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  • Exam Success, Marina Baeva (Moscow)

    The way to real success.

    Достоинства:

    A book “Exam Success” is a real addition to every student’s book of any publishers if you desire to pass the exam in English successfully. In this book there are various exercises which are developing different skills in Listening, Reading, Grammar and Vocabulary, Writing and Speaking. Listening has three parts: Matching, Choosing between three-option answers: TRUE, FALSE, NOT STATED, Choosing one of the three options in multiple choice questions. Reading also has three parts: Matching, Inserting clauses into gaps in a text, Multiple choice questions about a text. Grammar and Vocabulary has three parts, too: Correcting forms grammatically, World building, Multiple-choice cloze. Writing has two parts: Informal letter and Opinion essay. Speaking has three units covering useful skills for RSE Speaking: Monologue and Dialogue. Each unit is divided into two sections which teach general skills and apply these skills to the RSE format. Each chapter ends with suggested approach which is useful to build a strategy in preparing for RSE. Exercises are very interesting for teenagers, because they are close to their lives. They are also interesting for teachers, because they are clear to explain, practice and focus students. In this book mechanisms of modern teaching work completely.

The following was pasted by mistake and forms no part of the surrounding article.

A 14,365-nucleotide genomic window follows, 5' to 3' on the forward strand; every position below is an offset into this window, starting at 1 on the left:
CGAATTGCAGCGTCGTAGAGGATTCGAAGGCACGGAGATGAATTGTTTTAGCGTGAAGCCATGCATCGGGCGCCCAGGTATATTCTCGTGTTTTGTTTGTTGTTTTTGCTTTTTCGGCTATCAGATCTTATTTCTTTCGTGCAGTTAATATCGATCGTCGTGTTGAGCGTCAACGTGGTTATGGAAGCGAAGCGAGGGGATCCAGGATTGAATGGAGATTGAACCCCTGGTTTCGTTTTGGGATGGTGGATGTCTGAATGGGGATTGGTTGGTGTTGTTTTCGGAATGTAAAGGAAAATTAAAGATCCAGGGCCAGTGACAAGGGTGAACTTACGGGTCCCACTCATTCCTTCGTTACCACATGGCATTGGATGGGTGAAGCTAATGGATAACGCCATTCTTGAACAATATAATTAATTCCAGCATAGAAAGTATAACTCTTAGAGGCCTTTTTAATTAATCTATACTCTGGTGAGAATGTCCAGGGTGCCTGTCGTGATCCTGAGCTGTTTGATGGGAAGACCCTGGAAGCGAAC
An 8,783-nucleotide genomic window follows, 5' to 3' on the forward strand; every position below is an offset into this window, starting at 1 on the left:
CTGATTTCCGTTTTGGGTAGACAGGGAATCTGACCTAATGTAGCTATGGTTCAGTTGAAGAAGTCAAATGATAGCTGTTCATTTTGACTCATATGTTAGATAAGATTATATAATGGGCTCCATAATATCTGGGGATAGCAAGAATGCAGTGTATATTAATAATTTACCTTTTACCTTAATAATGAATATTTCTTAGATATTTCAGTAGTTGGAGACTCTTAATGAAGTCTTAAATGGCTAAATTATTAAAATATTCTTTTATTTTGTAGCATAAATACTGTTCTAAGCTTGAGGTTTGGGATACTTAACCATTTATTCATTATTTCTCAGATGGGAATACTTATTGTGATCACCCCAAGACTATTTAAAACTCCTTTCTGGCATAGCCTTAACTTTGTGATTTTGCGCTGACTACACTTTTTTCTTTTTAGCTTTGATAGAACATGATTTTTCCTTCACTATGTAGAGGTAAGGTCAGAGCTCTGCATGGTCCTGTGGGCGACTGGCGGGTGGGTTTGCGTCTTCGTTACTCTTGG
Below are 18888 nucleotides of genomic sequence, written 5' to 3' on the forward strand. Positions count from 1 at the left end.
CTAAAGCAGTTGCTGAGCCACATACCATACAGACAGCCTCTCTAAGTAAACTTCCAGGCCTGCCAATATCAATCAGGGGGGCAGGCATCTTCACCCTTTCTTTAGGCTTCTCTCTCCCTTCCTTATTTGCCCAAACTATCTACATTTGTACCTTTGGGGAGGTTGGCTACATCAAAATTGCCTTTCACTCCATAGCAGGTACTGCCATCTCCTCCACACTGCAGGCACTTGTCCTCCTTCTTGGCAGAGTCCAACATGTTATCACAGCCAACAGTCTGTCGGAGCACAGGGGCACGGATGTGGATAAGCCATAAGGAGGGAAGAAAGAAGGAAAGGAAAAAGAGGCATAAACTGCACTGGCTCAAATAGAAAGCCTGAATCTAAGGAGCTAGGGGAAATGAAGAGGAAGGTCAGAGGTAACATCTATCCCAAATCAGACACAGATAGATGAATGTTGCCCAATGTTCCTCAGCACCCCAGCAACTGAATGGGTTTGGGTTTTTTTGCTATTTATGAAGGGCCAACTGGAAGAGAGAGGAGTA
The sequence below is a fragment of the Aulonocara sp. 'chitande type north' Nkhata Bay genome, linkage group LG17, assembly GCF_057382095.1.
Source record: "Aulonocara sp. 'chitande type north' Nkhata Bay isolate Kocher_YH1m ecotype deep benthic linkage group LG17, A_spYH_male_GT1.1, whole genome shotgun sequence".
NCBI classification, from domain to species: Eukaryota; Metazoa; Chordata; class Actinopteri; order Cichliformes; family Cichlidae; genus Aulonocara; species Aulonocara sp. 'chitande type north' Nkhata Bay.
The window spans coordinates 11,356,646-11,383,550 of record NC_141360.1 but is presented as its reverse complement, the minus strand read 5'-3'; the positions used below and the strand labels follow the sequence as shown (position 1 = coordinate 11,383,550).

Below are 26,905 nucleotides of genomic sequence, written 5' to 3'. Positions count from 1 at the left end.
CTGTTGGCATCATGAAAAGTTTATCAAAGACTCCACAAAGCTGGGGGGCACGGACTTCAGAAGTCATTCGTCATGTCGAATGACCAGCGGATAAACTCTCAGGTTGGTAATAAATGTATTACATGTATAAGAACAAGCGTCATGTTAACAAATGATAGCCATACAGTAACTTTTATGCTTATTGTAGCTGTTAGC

Недостатки:

    No shortcomings

  • Очень хорошее пособие

    Для страноведения на начальном этапе обучения - незаменимая книга.

    Достоинства:

    Достоинство этой книги в том, что Macmillan разработал учебное пособие, которое можно использовать не только при уровне Intermediate и выше (как многие другие пособия), но и на этапе обучения, когда уже знаешь не мало, но еще и не много, а именно Pre-Intermediate. Есть возможность познакомить как детей, так и взрослых с историей, обычаями и традициями страны, язык которой они изучают. Книга оформлена очень красочно внутри, что позволяет не только читать, но и отвлечься на пару минут и уделить внимание иллюстрациям. Интересные факты выделены отдельным цветом, что тоже очень здорово и познавательно! Но, и конечно, упражнения в конце книги позволяют собрать воедино всю полученную информацию и посмотреть в каком направлении стоит поработать.

    Недостатки:

    Единственный недостаток, который отмечен, это история Англии. Не смотря на то, что она написана вкратце, все равно получается объемно и для некоторых читателей немного скучно.

  • Отличный подарок

    Отличный подарок как для деток небольшого возраста, так и для взрослых людей, начинающих погружаться в увлекательный мир английского языка.

    Достоинства:

    Красочный, ярко проиллюстрированный словарь даёт возможность наглядно выучить слова по популярным темам. Интерактивный диск, который дополняет данную книгу, в игровой форме поможет быстро и интересно выучить лексику. Английский в удовольствие - вот главное достоинство пособия! Ребята с интересом работают на уроке. Всегда ждут новой темы для пополнения своего словарного запаса новыми словами.